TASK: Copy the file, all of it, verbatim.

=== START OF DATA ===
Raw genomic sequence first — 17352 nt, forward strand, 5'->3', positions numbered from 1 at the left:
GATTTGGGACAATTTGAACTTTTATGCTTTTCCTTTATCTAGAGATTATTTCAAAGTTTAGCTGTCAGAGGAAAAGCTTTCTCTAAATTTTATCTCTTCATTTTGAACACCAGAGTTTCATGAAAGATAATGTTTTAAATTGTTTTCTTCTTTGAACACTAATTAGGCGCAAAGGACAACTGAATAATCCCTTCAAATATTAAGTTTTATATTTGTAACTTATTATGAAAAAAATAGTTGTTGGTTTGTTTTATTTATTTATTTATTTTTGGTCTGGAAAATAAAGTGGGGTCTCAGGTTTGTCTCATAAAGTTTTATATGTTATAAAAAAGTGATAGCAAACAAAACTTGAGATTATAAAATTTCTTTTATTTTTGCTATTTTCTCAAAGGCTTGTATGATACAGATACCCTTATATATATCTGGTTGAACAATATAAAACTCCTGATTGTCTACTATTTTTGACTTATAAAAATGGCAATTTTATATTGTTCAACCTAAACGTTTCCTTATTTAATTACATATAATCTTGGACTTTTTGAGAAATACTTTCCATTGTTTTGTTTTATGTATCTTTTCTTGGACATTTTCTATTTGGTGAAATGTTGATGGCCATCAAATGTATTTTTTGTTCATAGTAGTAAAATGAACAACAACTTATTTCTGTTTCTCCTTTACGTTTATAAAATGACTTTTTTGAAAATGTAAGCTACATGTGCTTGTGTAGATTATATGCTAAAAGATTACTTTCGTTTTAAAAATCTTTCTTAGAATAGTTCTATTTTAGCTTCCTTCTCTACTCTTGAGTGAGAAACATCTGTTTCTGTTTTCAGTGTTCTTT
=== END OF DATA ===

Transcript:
Raw genomic sequence first — 17352 nt, forward strand, 5'->3', positions numbered from 1 at the left:
GATTTGGGACAATTTGAACTTTTATGCTTTTCCTTTATCTAGAGATTATTTCAAAGTTTAGCTGTCAGAGGAAAAGCTTTCTCTAAATTTTATCTCTTCATTTTGAACACCAGAGTTTCATGAAAGATAATGTTTTAAATTGTTTTCTTCTTTGAACACTAATTAGGCGCAAAGGACAACTGAATAATCCCTTCAAATATTAAGTTTTATATTTGTAACTTATTATGAAAAAAATAGTTGTTGGTTTGTTTTATTTATTTATTTATTTTTGGTCTGGAAAATAAAGTGGGGTCTCAGGTTTGTCTCATAAAGTTTTATATGTTATAAAAAAGTGATAGCAAACAAAACTTGAGATTATAAAATTTCTTTTATTTTTGCTATTTTCTCAAAGGCTTGTATGATACAGATACCCTTATATATATCTGGTTGAACAATATAAAACTCCTGATTGTCTACTATTTTTGACTTATAAAAATGGCAATTTTATATTGTTCAACCTAAACGTTTCCTTATTTAATTACATATAATCTTGGACTTTTTGAGAAATACTTTCCATTGTTTTGTTTTATGTATCTTTTCTTGGACATTTTCTATTTGGTGAAATGTTGATGGCCATCAAATGTATTTTTTGTTCATAGTAGTAAAATGAACAACAACTTATTTCTGTTTCTCCTTTACGTTTATAAAATGACTTTTTTGAAAATGTAAGCTACATGTGCTTGTGTAGATTATATGCTAAAAGATTACTTTCGTTTTAAAAATCTTTCTTAGAATAGTTCTATTTTAGCTTCCTTCTCTACTCTTGAGTGAGAAACATCTGTTTCTGTTTTCAGTGTTCTTT